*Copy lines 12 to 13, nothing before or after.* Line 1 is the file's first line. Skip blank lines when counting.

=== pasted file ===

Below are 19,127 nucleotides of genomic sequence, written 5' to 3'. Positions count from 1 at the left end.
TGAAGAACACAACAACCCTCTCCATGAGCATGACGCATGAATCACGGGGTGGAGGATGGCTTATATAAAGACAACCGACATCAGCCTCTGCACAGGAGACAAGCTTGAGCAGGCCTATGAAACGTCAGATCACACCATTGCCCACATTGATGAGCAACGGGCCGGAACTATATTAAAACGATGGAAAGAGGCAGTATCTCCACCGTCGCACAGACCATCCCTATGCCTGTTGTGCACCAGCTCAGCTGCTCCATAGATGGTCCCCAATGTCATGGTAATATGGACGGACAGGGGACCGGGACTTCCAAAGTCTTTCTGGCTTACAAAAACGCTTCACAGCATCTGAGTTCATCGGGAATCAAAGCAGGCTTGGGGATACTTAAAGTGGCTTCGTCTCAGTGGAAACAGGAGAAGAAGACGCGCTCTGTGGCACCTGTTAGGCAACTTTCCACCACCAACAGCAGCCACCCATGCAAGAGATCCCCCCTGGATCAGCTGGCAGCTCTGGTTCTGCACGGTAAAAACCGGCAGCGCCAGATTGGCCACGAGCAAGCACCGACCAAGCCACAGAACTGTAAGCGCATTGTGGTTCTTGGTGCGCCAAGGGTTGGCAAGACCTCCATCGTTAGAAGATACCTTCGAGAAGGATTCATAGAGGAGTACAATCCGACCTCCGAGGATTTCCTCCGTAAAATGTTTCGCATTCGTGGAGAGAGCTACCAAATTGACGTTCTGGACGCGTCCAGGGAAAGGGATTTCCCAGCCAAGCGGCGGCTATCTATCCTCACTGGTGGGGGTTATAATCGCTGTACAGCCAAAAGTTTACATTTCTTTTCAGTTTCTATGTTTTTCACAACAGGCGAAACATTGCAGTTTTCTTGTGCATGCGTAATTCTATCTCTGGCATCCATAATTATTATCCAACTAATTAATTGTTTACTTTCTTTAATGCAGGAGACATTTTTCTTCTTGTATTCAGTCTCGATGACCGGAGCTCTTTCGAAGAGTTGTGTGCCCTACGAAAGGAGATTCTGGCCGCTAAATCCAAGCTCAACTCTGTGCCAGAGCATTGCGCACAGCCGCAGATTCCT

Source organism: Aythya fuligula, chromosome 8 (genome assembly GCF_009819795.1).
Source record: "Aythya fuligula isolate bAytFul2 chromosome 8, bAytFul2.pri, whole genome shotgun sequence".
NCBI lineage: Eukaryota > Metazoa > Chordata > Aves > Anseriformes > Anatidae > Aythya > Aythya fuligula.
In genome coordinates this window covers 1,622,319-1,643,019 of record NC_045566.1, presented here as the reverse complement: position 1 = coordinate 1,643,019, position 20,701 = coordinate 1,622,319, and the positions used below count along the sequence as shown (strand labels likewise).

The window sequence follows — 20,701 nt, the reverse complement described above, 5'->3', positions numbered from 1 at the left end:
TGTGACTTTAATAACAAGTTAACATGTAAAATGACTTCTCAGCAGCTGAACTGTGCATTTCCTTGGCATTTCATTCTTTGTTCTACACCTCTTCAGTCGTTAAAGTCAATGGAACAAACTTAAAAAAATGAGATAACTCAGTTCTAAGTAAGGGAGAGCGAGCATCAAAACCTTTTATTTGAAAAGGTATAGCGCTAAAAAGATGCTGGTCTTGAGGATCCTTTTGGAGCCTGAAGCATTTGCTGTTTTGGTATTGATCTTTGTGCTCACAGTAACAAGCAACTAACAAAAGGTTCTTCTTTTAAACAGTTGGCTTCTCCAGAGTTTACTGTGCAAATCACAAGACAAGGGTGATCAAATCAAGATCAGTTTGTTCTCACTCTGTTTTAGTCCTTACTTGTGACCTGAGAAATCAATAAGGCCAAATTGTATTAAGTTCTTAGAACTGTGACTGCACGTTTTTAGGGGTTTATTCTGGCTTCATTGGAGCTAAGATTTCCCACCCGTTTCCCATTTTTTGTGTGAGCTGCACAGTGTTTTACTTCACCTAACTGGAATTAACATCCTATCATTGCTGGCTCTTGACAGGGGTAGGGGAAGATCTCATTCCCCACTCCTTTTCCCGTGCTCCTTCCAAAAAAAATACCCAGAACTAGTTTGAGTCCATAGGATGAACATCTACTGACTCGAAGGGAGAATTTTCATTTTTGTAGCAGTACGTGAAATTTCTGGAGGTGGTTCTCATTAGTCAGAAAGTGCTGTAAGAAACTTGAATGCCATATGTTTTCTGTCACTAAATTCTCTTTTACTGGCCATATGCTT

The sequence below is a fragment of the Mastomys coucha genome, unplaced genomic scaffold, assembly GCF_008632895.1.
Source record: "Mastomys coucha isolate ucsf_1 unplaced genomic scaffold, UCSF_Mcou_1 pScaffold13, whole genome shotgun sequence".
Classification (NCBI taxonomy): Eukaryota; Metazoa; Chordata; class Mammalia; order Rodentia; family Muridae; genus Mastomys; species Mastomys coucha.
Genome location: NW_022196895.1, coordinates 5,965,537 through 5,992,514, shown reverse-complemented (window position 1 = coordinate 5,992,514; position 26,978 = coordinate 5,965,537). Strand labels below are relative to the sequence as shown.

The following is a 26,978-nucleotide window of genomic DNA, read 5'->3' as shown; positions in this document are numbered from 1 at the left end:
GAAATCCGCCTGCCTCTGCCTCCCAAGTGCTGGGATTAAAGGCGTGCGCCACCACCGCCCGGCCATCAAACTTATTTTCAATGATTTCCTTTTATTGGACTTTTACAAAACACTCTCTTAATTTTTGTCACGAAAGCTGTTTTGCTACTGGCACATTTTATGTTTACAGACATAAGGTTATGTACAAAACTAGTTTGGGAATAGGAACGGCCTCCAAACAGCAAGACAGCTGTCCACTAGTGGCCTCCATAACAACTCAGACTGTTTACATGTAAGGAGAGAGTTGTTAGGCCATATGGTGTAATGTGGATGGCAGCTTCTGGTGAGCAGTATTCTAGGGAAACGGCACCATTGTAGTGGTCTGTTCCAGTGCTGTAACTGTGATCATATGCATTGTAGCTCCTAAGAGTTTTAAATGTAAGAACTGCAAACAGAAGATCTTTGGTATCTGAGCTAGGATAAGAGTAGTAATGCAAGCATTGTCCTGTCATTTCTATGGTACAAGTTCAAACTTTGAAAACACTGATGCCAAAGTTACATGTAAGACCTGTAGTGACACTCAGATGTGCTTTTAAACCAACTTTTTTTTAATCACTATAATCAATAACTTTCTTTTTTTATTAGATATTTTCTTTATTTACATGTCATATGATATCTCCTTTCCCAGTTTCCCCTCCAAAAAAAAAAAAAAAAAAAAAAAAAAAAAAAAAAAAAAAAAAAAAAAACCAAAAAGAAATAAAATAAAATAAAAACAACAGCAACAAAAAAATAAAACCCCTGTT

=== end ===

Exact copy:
Genome location: NW_022196895.1, coordinates 5,965,537 through 5,992,514, shown reverse-complemented (window position 1 = coordinate 5,992,514; position 26,978 = coordinate 5,965,537). Strand labels below are relative to the sequence as shown.

The following is a 26,978-nucleotide window of genomic DNA, read 5'->3' as shown; positions in this document are numbered from 1 at the left end: